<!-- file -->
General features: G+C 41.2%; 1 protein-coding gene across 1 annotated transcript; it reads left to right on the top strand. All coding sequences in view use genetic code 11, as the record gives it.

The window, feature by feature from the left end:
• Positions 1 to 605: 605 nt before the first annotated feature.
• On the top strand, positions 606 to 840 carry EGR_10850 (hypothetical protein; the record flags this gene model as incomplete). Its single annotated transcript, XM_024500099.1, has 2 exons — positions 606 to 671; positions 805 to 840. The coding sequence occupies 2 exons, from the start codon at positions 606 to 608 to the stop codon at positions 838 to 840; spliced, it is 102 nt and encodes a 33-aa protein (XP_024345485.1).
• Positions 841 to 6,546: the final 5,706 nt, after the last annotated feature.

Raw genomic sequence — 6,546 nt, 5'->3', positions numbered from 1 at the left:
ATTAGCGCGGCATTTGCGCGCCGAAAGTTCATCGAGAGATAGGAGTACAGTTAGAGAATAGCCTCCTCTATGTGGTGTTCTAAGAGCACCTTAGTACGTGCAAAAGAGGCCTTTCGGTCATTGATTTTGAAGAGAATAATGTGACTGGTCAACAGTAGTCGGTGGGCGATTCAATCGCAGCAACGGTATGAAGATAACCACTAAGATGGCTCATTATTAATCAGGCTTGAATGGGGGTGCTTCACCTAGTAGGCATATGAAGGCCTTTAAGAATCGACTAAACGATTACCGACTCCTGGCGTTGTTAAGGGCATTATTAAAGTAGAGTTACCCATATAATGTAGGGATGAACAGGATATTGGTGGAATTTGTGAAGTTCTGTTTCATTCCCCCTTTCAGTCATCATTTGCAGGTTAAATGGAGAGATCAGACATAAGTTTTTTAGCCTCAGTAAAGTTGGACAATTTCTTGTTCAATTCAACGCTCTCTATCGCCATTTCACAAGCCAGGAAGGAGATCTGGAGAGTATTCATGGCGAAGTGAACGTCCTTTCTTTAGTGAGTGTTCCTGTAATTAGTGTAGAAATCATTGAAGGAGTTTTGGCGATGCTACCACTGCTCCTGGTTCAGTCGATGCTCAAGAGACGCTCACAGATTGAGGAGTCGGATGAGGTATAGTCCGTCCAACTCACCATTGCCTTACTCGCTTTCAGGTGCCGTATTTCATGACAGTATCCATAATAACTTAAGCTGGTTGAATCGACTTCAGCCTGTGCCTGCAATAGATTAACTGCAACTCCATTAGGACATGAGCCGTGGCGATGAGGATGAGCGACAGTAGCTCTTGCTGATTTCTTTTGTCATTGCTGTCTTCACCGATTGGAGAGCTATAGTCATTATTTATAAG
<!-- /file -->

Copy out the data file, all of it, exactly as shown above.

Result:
General features: G+C 41.2%; 1 protein-coding gene across 1 annotated transcript; it reads left to right on the top strand. All coding sequences in view use genetic code 11, as the record gives it.

The window, feature by feature from the left end:
• Positions 1 to 605: 605 nt before the first annotated feature.
• On the top strand, positions 606 to 840 carry EGR_10850 (hypothetical protein; the record flags this gene model as incomplete). Its single annotated transcript, XM_024500099.1, has 2 exons — positions 606 to 671; positions 805 to 840. The coding sequence occupies 2 exons, from the start codon at positions 606 to 608 to the stop codon at positions 838 to 840; spliced, it is 102 nt and encodes a 33-aa protein (XP_024345485.1).
• Positions 841 to 6,546: the final 5,706 nt, after the last annotated feature.

Raw genomic sequence — 6,546 nt, 5'->3', positions numbered from 1 at the left:
ATTAGCGCGGCATTTGCGCGCCGAAAGTTCATCGAGAGATAGGAGTACAGTTAGAGAATAGCCTCCTCTATGTGGTGTTCTAAGAGCACCTTAGTACGTGCAAAAGAGGCCTTTCGGTCATTGATTTTGAAGAGAATAATGTGACTGGTCAACAGTAGTCGGTGGGCGATTCAATCGCAGCAACGGTATGAAGATAACCACTAAGATGGCTCATTATTAATCAGGCTTGAATGGGGGTGCTTCACCTAGTAGGCATATGAAGGCCTTTAAGAATCGACTAAACGATTACCGACTCCTGGCGTTGTTAAGGGCATTATTAAAGTAGAGTTACCCATATAATGTAGGGATGAACAGGATATTGGTGGAATTTGTGAAGTTCTGTTTCATTCCCCCTTTCAGTCATCATTTGCAGGTTAAATGGAGAGATCAGACATAAGTTTTTTAGCCTCAGTAAAGTTGGACAATTTCTTGTTCAATTCAACGCTCTCTATCGCCATTTCACAAGCCAGGAAGGAGATCTGGAGAGTATTCATGGCGAAGTGAACGTCCTTTCTTTAGTGAGTGTTCCTGTAATTAGTGTAGAAATCATTGAAGGAGTTTTGGCGATGCTACCACTGCTCCTGGTTCAGTCGATGCTCAAGAGACGCTCACAGATTGAGGAGTCGGATGAGGTATAGTCCGTCCAACTCACCATTGCCTTACTCGCTTTCAGGTGCCGTATTTCATGACAGTATCCATAATAACTTAAGCTGGTTGAATCGACTTCAGCCTGTGCCTGCAATAGATTAACTGCAACTCCATTAGGACATGAGCCGTGGCGATGAGGATGAGCGACAGTAGCTCTTGCTGATTTCTTTTGTCATTGCTGTCTTCACCGATTGGAGAGCTATAGTCATTATTTATAAG